From Psychology to Data Science: How Teaching Fellow Graham Albert Utilizes Data
Graham Albert is a teaching fellow for the ‘DS 100 – Data Speaks Louder than Words’ class at the Faculty of Computing & Data Sciences. He works under Clinical Assistant Professor, Langdon White, to introduce students to the foundational aspects of data science. This includes leading lab discussions on the research design process, familiarizing students with data science techniques, and hosting office hours outside of class.
“I was very interested in being a TF for CDS because most research-oriented departments include an undergraduate statistics course,” Albert explains. “This is something that I would like to teach should I become a professor.”
Albert is a quantitative researcher with a strong background in research methods. Before coming to Boston, Albert attended Nipissing University, Canada where he completed a Bachelor of Arts in Psychology. There, he worked at the Human Evolution Lab where he investigated the effects of evolution on human mating behavior. Here, Albert explored how the pitch of a man’s voice influences their perceived attractiveness to women and their perceived dominance to other men.
Today, he is a PhD candidate in the Anthropology Department at Boston University. His work at BU focuses on the evolution of human behavior, specifically, how an individual’s interpersonal perceptions are affected by facial and vocal characteristics. Currently, Albert is conducting research to investigate how individuals use aspects of a man’s facial appearance to discern dominance.
Throughout his career, Albert has utilized statistical and data science methods and believes that they are an essential part of his research work and have served to supplement his role as a teaching fellow.
“My academic background as someone who studies the evolution of human behavior has provided me with several skills that lend themselves well to being a TF in data science,” Albert says. “I know how to identify gaps in a field of research, develop research questions and hypotheses to address those gaps, design studies to test my hypothesis and analyze my results. All these skills are essential to being a good data scientist.”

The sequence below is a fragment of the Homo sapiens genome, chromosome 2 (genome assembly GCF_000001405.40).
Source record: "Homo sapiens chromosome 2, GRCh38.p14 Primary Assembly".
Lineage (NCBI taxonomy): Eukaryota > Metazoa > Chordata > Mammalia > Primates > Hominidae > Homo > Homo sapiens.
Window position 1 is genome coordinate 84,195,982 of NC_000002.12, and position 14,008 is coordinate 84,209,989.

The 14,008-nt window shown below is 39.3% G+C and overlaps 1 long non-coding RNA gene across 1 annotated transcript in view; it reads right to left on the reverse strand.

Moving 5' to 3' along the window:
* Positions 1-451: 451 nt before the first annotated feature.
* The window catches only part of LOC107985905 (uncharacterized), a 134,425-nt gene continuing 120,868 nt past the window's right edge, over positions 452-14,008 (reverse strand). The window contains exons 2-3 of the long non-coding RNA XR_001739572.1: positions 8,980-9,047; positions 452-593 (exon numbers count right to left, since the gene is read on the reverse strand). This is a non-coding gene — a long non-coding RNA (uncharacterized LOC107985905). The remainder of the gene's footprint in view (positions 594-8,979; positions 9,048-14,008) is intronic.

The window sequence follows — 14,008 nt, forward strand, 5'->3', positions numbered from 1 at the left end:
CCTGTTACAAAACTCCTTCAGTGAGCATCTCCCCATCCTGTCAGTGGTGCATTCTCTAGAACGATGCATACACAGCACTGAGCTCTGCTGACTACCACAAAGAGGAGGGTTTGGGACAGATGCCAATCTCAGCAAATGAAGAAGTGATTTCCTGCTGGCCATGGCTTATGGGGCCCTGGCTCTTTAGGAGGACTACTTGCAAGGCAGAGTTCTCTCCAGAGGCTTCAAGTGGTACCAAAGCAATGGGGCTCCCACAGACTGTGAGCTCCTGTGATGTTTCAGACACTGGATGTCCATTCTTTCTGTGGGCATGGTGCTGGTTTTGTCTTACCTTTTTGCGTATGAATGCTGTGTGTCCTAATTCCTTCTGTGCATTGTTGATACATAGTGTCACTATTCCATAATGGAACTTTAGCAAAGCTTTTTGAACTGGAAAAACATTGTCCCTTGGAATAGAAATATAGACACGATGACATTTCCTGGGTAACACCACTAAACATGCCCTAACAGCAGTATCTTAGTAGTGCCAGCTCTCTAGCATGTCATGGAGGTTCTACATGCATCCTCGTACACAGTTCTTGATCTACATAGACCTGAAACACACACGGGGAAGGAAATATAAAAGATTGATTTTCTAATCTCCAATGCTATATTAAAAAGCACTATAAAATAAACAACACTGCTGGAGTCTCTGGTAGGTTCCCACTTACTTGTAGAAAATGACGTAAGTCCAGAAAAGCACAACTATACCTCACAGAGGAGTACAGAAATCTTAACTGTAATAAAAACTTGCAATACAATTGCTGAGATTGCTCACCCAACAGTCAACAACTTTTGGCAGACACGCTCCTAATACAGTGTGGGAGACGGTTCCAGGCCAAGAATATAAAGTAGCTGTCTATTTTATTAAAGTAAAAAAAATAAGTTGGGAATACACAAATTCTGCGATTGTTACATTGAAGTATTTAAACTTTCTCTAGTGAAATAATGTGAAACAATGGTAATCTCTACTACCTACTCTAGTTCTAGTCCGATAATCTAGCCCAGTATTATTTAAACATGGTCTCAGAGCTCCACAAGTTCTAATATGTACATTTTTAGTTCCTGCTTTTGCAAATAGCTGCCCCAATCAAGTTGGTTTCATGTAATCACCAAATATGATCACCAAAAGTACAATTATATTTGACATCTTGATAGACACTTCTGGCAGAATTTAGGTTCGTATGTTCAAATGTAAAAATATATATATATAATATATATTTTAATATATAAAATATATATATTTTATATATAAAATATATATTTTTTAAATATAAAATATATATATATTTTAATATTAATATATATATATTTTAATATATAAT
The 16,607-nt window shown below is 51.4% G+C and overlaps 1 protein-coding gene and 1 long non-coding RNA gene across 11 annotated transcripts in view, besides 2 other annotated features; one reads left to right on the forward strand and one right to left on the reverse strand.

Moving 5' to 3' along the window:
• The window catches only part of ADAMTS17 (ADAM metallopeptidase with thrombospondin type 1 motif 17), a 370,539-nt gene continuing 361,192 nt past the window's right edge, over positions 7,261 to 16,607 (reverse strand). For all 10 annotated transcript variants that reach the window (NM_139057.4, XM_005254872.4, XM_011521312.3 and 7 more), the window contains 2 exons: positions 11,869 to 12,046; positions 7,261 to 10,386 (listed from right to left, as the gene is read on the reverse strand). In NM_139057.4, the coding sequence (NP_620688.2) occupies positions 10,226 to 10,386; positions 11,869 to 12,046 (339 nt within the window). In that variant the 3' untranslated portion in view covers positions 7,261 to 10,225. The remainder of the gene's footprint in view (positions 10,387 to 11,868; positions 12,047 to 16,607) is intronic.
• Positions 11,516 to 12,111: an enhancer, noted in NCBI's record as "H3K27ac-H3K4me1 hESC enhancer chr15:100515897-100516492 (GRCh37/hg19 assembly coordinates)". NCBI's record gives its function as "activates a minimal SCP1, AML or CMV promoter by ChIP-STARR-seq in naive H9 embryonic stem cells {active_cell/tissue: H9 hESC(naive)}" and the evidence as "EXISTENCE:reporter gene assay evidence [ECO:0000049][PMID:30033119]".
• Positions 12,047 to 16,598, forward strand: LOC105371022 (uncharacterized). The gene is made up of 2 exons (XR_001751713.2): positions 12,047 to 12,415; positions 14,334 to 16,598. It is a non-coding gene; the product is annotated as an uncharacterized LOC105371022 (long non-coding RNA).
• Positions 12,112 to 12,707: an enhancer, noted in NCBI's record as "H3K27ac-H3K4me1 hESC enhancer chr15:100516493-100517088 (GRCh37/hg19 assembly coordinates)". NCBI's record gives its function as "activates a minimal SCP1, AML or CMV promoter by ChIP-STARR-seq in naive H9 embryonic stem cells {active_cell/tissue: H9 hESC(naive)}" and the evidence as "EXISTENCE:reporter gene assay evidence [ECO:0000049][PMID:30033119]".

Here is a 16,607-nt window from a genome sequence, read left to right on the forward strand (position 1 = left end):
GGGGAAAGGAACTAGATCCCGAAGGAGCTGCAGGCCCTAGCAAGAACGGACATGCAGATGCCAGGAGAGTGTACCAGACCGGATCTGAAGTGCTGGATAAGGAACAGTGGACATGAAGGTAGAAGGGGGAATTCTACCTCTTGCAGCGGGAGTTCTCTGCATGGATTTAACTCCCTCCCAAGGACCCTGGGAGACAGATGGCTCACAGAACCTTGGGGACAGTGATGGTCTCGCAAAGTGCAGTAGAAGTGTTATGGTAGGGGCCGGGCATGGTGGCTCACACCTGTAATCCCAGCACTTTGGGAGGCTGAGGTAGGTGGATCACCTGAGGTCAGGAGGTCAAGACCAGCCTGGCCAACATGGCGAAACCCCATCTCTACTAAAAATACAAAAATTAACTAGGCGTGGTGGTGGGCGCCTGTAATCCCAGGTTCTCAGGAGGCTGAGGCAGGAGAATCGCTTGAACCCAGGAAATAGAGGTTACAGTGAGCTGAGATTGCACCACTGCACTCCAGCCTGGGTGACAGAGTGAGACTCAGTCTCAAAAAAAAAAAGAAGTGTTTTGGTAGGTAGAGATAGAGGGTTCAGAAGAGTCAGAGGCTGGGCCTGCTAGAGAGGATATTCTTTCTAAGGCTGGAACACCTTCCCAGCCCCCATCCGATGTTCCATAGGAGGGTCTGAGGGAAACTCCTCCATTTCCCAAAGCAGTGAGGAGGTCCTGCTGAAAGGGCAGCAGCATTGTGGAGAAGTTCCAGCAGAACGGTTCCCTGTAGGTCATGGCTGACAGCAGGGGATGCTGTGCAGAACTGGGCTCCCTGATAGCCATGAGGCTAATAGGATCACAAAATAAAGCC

DS 100 is a class that aims to establish strong critical thinking skills for future data scientists. It focuses on teaching students how to draw accurate conclusions from data analysis, how to utilize data to strengthen and communicate their arguments, as well as understand the strengths and limitations of their analysis on particular phenomena.
“As someone who is aspiring to mentor both undergraduate and graduate students, I think that teaching students to solve their problems independently is an important skill to develop,” Albert remarks. “I want to help my students learn how to independently identify and solve issues in their code.”
For students looking into pursuing a career in data science, Albert has two main points of advice. First, he believes that students should set clear goals.
“Pursue a career in data science because you like conducting research and analyzing data,” Albert advises. “You need to establish a purpose for entering a particular career field. This will be both beneficial to you and those you work with.”
Second, he encourages them to enter the career field with an interested and inquisitive mind.
“As a data scientist you should be open to lifelong learning,” Albert says. “You always need to be working to update your skill set and you should be open and willing to learn about unfamiliar research areas.”